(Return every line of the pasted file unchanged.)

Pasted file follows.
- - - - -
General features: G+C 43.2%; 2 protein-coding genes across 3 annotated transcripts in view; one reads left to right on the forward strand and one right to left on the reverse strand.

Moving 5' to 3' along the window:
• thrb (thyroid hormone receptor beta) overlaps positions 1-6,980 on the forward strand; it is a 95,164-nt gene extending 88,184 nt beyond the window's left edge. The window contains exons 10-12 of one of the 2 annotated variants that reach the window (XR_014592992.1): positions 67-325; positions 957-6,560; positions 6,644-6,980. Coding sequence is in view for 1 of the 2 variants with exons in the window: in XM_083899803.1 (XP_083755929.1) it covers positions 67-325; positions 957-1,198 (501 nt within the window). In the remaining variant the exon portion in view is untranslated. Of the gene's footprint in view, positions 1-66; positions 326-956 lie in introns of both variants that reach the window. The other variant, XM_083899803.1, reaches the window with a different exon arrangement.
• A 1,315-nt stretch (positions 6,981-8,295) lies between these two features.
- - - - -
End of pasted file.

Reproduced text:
General features: G+C 43.2%; 2 protein-coding genes across 3 annotated transcripts in view; one reads left to right on the forward strand and one right to left on the reverse strand.

Moving 5' to 3' along the window:
• thrb (thyroid hormone receptor beta) overlaps positions 1-6,980 on the forward strand; it is a 95,164-nt gene extending 88,184 nt beyond the window's left edge. The window contains exons 10-12 of one of the 2 annotated variants that reach the window (XR_014592992.1): positions 67-325; positions 957-6,560; positions 6,644-6,980. Coding sequence is in view for 1 of the 2 variants with exons in the window: in XM_083899803.1 (XP_083755929.1) it covers positions 67-325; positions 957-1,198 (501 nt within the window). In the remaining variant the exon portion in view is untranslated. Of the gene's footprint in view, positions 1-66; positions 326-956 lie in introns of both variants that reach the window. The other variant, XM_083899803.1, reaches the window with a different exon arrangement.
• A 1,315-nt stretch (positions 6,981-8,295) lies between these two features.